Northstowe Community Centre

Location Cambridgeshire
Client South Cambridgeshire District Council
Content Community Centre
Status In Planning

AR Urbanism, Urban Designer
Expedition Engineering, Structures and Sustainability
Greengauge, M&E
OKRA, Landscape Architect
Steer, Transportation

The Community Centre is a lean and flexible design, with timber construction to reduce embodied carbon and allow for circular economy principles. The building will eventually form one corner of Northstowe’s Local centre, however it will initially be viewed in isolation. Its distinctive roof form and enclosing colonnade provide a clear identity from all angles as well as aid the natural shading and ventilation strategies.

Adam West, CZWG Director

Local residents have had lots of input and really helped us to shape the design. We are aiming for a warm and welcoming building that will serve the community and its activities and groups for decades to come and nature and the environment are at the heart of the plans.

Councillor Bill Handley, Lead Cabinet Member for Communities

For more information on this project please contact CZWG Director Adam West.

Northstowe's new community centre will provide vital social infrastructure for the growing community, offering opportunities to meet friends and neighbours, to get information and to take part in running the local organisations and councils.

This building is designed with people of all ages and levels of mobility in mind, fitting for Northstowe's 'NHS Healthy New Town' designation. A range of flexible gathering and activity spaces will be focused around a bustling foyer and cafe, with a variety of more secluded spaces available to local residents, businesses and community representatives. There are further meeting and working spaces at first floor level, accessed via stairs and lift from the central foyer.

Two-storeys high and L-shaped in plan, the building frames a courtyard garden facing south and east. The primary active frontage faces west onto The Green and a secondary active frontage faces north and terminates the axis of an envisaged Linear Park. A central double-height foyer runs west-east through the centre of the building, connecting The Green with the courtyard garden.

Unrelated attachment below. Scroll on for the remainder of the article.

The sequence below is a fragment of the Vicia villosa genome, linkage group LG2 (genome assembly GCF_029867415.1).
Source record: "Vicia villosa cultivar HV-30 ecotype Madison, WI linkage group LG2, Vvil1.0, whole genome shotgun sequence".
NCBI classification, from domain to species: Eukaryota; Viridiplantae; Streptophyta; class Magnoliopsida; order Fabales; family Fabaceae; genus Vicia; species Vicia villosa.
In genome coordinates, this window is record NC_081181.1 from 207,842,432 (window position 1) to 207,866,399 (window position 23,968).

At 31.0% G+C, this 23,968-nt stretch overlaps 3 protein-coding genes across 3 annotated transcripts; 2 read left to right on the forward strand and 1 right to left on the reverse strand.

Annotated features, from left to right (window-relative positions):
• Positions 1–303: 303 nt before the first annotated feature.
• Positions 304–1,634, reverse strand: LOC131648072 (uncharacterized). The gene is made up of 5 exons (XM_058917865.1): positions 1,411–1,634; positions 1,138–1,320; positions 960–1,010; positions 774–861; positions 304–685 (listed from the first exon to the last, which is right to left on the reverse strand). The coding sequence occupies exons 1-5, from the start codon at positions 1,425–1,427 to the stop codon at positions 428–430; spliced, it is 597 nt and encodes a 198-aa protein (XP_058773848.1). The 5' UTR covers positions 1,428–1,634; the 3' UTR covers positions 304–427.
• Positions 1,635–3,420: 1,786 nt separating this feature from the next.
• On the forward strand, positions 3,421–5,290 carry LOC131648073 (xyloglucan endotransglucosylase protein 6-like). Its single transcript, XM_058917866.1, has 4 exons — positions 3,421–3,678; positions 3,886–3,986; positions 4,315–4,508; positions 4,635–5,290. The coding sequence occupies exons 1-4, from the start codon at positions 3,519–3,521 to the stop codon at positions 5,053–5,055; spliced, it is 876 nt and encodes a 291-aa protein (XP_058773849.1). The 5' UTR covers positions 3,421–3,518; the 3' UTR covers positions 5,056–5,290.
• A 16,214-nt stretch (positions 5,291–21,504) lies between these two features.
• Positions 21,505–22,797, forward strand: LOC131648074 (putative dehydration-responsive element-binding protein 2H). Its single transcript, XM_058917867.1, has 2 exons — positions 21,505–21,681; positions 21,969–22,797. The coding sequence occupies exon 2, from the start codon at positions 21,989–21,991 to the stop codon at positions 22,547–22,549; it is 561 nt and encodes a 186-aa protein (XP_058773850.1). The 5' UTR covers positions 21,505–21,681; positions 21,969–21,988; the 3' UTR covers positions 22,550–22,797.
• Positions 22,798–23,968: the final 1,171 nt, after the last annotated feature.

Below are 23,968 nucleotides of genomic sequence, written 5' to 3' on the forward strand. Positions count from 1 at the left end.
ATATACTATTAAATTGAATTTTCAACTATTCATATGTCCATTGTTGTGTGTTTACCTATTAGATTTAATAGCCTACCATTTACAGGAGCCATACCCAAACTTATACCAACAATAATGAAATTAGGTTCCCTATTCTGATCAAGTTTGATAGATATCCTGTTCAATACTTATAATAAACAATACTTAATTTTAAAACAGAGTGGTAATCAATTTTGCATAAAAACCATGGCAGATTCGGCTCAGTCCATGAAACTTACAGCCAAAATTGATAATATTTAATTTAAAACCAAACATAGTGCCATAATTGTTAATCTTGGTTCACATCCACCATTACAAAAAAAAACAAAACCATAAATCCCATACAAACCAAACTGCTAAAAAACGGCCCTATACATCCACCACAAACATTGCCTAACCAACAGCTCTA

A key aspect of the proposal is its holistic sustainability strategy, with a design which responds to the themes of climate resilience, biodiversity enhancements, net zero carbon, circular economy and waste management, water conservation, sustainable mobility and connectivity, and health and well-being.

To minimise running costs and impact on the environment, the building is designed to meet Passivhaus-level standards, with a simple form and highly insulated and airtight fabric, and mixed-mode ventilation with heat recovery. Photovoltaic cells and ground source heat pumps provide on-site renewable electricity, heating and cooling.

Minimising plant requirements is critical for such an open and flexible building which needs to work efficiently whether there are 30 or 300 people using it. The Community Centre is characterised by the asymmetric pitched roof forms and clerestory windows, which provide good levels of daylight to all spaces without overheating, as well as natural ventilation when the heat recovery system is not required.

The use of rainwater harvesting and low-flow water fittings will significantly reduce water usage. The landscaped courtyard and bio-diverse roofs achieve a Biodiversity Net Gain (BNG) of 19%.

Associated outdoor space forms an integral part of the vision for the building. A large double-height main hall is to the south and a cafe on the north-west corner spills out onto The Green. A 'messy activity' space opens south onto the courtyard garden at ground floor.

A sheltered yet open and inviting frontage links the inside activities with the surrounding public realm. The courtyard garden nestled to the rear provides important secure external break-out space and areas for people to meet, relax, play and connect with nature.

The courtyard garden zoning and circulation areas are designed to be flexible and to cater for many different community groups, from small informal and intimate gatherings to larger organised events. The range of spaces allows for a variety of activities to take place simultaneously and to be used in all weathers and seasons.